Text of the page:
If you want to lower your risk of cancer, you may need to make changes to your exercise routine and dietary choices.
The American Cancer Society released on Tuesday its updated “Diet and Physical Activity Guideline” for cancer prevention. It raises the recommended amount of weekly physical activity from a minimum of 150 minutes a week to 150-300 minutes — with an emphasis on the upper number. It also now suggests that people reduce their consumption of certain foods: processed and red meat, sugar-sweetened beverages, processed foods and alcohol.
Notably, the new guideline’s statement about alcohol consumption is firmer and more direct than in the past. “It is best not to drink alcohol,” it says.
Using the latest scientific evidence, the ACS has also updated its recommended strategies for how public, private and community organizations can reduce barriers to healthy eating and active living. As the new guideline points out, such barriers disproportionately affect racial and ethnic minorities, people of low socioeconomic status, people with disabilities and people living in rural areas.
Here is the ACS’s summary of the recommendations for individuals (with abbreviations spelled out):
- Achieve and maintain a healthy body weight throughout life.
- Keep body weight within the healthy range and avoid weight gain in adult life.
- Be physically active.
- Adults should engage in 150-300 minutes of moderate-intensity physical activity per week, or 75-150 minutes of vigorous-intensity physical activity, or an equivalent combination; achieving or exceeding the upper limit of 300 minutes is optimal.
- Children and adolescents should engage in at least 1 hour of moderate- or vigorous-intensity activity each day.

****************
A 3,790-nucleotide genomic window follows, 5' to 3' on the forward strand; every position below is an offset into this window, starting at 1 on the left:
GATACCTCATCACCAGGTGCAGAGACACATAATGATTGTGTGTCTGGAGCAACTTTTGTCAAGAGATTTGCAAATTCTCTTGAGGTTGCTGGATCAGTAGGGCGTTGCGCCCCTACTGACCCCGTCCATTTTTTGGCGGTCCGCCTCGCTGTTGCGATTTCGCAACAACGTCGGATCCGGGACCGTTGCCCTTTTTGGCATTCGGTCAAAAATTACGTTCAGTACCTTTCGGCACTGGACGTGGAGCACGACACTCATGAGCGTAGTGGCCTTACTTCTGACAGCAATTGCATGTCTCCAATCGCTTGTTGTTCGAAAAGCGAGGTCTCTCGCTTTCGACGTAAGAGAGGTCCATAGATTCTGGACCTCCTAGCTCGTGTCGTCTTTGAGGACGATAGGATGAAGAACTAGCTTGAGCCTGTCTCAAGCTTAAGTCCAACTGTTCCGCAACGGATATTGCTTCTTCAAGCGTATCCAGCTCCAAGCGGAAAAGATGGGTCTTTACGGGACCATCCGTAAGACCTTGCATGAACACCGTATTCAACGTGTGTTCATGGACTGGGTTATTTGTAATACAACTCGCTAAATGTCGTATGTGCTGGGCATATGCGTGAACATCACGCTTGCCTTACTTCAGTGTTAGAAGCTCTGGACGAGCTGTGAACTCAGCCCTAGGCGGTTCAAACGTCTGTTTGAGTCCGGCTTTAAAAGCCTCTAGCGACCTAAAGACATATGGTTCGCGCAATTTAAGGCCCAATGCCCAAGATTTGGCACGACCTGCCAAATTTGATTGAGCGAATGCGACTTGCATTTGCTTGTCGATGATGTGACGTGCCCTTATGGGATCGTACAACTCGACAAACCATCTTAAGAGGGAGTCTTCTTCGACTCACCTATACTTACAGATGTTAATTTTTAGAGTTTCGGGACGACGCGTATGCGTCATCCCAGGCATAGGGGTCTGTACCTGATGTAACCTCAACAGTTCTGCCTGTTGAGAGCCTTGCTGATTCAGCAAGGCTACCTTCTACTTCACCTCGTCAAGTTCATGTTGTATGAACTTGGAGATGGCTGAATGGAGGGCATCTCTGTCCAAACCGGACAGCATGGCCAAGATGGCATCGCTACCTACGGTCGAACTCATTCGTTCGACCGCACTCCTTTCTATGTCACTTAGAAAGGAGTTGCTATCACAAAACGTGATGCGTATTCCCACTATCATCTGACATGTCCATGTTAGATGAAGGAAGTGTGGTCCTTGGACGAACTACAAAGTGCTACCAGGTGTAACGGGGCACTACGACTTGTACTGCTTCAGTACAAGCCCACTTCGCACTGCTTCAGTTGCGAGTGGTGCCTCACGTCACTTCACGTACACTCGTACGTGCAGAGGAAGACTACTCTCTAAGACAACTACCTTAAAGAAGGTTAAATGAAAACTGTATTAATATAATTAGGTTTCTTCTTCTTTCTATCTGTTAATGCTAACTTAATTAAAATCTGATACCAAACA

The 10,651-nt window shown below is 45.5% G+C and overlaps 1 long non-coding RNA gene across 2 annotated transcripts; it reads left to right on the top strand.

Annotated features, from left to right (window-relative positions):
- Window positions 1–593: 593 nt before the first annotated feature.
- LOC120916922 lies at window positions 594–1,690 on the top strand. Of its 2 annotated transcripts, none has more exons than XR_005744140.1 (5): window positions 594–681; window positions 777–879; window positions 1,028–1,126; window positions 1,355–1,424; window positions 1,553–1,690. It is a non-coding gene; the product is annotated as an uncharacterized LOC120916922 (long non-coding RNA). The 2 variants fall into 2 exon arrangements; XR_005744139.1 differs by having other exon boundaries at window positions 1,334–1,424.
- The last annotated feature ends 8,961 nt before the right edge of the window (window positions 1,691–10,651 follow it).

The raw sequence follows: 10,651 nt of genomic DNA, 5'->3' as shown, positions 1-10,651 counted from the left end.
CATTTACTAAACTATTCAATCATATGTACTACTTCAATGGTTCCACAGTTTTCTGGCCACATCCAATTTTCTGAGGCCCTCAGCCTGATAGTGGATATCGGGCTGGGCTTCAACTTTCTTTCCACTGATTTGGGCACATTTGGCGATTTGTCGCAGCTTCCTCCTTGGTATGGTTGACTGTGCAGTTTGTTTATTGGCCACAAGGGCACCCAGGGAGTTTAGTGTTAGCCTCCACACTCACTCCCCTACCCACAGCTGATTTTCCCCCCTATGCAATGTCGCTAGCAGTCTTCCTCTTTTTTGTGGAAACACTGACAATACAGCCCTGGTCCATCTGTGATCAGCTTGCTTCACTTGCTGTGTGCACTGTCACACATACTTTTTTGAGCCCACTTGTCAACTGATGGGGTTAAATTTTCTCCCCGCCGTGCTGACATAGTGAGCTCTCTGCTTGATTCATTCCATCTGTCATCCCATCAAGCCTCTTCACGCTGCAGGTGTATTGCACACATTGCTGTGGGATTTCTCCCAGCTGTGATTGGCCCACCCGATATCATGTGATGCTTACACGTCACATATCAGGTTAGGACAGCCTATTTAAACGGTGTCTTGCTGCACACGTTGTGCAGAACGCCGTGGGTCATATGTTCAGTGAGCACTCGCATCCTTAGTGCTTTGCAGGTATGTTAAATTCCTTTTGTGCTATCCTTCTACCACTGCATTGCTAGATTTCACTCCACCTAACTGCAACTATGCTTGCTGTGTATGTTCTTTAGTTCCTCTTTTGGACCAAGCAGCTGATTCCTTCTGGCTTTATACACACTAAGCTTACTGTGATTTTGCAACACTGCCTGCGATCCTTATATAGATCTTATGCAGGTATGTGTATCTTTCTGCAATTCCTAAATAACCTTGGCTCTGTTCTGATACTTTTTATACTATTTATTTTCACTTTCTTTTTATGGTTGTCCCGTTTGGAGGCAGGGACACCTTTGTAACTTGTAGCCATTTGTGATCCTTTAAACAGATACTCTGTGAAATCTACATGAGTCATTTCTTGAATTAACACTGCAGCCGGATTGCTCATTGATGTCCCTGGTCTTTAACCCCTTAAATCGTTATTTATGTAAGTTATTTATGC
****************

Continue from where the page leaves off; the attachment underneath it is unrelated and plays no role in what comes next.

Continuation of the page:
- Limit sedentary behavior, such as sitting, lying down, and watching television, and other forms of screen-based entertainment.
- Follow a healthy eating pattern at all ages.
- A healthy eating pattern includes:
– Foods that are high in nutrients in amounts that help achieve and maintain a healthy body weight.
– A variety of vegetables — dark green, red, and orange, fiber-rich legumes (beans and peas), and others.
– Fruits, especially whole fruits with a variety of colors; and
– Whole grains.
- A healthy eating pattern limits or does not include:
– Red and processed meats;
– Sugar-sweetened beverages; or
– Highly processed foods and refined grain products.
- It is best not to drink alcohol.
- People who do choose to drink alcohol should limit their consumption to no more than 1 drink per day for women and 2 drinks per day for men.
“The guideline continues to reflect the current science that dietary patterns, not specific foods, are important to reduce the risk of cancer and improve overall health,” says Laura Makaroff, the ACS’ senior vice president for prevention and early detection, in a released statement. “There is no one food or even food group that is adequate to achieve a significant reduction in cancer risk.”
The guidelines also state that the ACS does not recommend vitamin and mineral supplements — or any other kind of dietary supplements — for the prevention of cancer. In fact, it points out that some high-dose supplements have been linked to an increased risk of certain cancers.
“Current and evolving scientific evidence supports a shift away from a nutrient-centric approach to a more holistic concept of dietary patterns,” says Makaroff. “People eat whole foods — not nutrients — and evidence continues to suggest that it is healthy dietary patterns that are associated with reduced risk for cancer, especially colorectal and breast cancer.”
The updated guideline makes this recommendation for community action:
Public, private, and community organizations should work collaboratively at national, state, and local levels to develop, advocate for, and implement policy and environmental changes that increase access to affordable, nutritious foods; provide safe, enjoyable, and accessible opportunities for physical activity; and limit access to alcoholic beverages for all.
Some of the strategies for community action outlined in the guideline include:
- providing incentives to the food retail environment to place grocery stores in underserved neighborhoods,
- developing shared-use arrangements with public and private entities to open up recreational facilities (gyms, tracks, playing fields) to the broader community,
- transforming vacant lots into community gardens,
- creating more “active” — and safe — transportation systems (pedestrian and bicycle routes) to encourage physical activity, and
- regulating the density of alcohol retail outlets through licensing or zoning laws.